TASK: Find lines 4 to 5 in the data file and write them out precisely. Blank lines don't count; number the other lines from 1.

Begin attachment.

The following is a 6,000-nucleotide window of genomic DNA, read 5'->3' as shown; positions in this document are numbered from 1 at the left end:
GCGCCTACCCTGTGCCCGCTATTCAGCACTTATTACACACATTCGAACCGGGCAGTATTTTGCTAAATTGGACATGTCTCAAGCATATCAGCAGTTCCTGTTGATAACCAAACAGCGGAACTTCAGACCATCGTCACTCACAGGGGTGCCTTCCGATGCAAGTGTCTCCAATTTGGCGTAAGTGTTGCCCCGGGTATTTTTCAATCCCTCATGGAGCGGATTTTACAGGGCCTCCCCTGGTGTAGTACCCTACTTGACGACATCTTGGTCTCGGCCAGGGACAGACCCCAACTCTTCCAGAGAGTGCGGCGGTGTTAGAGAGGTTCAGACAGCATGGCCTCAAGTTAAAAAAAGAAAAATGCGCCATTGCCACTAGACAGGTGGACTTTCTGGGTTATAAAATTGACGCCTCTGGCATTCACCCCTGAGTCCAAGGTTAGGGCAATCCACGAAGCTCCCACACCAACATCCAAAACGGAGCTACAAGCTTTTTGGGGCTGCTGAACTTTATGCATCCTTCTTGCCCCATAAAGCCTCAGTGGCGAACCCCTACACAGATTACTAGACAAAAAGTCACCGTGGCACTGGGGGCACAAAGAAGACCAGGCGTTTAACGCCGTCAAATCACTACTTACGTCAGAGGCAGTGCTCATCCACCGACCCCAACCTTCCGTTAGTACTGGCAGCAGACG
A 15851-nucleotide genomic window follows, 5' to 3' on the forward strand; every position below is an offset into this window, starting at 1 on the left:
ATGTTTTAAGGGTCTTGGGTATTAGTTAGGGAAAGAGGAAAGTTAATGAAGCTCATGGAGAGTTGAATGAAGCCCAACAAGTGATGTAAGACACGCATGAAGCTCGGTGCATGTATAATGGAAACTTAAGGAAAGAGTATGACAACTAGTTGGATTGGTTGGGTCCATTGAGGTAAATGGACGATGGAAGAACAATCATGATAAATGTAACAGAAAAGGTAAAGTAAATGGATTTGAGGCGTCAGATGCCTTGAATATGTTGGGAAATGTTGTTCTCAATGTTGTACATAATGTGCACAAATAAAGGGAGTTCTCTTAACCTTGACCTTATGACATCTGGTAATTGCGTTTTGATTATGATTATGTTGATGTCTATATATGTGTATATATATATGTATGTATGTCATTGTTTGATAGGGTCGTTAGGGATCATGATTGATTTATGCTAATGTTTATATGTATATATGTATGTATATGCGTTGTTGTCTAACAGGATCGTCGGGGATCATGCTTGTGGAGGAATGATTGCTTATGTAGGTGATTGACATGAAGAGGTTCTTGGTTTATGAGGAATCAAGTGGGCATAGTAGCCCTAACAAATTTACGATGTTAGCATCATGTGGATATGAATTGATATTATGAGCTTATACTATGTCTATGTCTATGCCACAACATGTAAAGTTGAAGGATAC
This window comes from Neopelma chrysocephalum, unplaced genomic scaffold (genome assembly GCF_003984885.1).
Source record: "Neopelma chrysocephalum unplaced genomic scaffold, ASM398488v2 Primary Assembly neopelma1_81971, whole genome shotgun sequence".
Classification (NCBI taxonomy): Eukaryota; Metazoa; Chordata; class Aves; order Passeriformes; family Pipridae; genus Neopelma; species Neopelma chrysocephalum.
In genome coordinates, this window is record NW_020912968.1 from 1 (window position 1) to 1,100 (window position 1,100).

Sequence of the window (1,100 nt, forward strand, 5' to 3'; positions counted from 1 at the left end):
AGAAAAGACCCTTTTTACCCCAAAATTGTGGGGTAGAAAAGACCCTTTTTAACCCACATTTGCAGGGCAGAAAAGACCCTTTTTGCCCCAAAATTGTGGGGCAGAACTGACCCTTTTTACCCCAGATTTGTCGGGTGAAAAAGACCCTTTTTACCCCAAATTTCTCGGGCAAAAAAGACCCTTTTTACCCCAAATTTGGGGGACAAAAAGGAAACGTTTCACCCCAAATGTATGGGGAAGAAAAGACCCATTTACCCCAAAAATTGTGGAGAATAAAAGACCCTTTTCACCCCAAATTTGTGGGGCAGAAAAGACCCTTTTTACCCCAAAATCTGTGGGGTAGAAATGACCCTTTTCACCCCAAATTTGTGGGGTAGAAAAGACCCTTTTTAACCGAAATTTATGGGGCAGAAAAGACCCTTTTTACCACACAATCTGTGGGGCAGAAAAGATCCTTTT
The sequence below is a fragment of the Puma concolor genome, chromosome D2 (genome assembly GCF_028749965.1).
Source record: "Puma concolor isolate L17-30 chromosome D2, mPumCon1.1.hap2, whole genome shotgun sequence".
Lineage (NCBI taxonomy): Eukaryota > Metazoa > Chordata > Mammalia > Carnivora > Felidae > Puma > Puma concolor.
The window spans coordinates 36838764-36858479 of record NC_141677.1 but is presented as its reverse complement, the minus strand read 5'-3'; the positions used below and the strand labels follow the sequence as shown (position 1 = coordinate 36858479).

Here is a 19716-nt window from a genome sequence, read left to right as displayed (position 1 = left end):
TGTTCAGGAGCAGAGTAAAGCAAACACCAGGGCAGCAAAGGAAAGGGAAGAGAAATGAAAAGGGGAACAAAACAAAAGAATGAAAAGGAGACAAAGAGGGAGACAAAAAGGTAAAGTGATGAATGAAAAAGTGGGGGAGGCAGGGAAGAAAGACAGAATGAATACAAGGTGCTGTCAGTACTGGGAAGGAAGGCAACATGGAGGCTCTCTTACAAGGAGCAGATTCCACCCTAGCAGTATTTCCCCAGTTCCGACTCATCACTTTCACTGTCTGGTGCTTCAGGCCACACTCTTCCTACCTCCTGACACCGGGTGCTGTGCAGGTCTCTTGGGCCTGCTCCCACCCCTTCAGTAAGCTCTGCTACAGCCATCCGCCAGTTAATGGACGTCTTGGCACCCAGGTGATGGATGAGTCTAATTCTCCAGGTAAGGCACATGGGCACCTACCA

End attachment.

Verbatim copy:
ATGTTTTAAGGGTCTTGGGTATTAGTTAGGGAAAGAGGAAAGTTAATGAAGCTCATGGAGAGTTGAATGAAGCCCAACAAGTGATGTAAGACACGCATGAAGCTCGGTGCATGTATAATGGAAACTTAAGGAAAGAGTATGACAACTAGTTGGATTGGTTGGGTCCATTGAGGTAAATGGACGATGGAAGAACAATCATGATAAATGTAACAGAAAAGGTAAAGTAAATGGATTTGAGGCGTCAGATGCCTTGAATATGTTGGGAAATGTTGTTCTCAATGTTGTACATAATGTGCACAAATAAAGGGAGTTCTCTTAACCTTGACCTTATGACATCTGGTAATTGCGTTTTGATTATGATTATGTTGATGTCTATATATGTGTATATATATATGTATGTATGTCATTGTTTGATAGGGTCGTTAGGGATCATGATTGATTTATGCTAATGTTTATATGTATATATGTATGTATATGCGTTGTTGTCTAACAGGATCGTCGGGGATCATGCTTGTGGAGGAATGATTGCTTATGTAGGTGATTGACATGAAGAGGTTCTTGGTTTATGAGGAATCAAGTGGGCATAGTAGCCCTAACAAATTTACGATGTTAGCATCATGTGGATATGAATTGATATTATGAGCTTATACTATGTCTATGTCTATGCCACAACATGTAAAGTTGAAGGATAC
This window comes from Neopelma chrysocephalum, unplaced genomic scaffold (genome assembly GCF_003984885.1).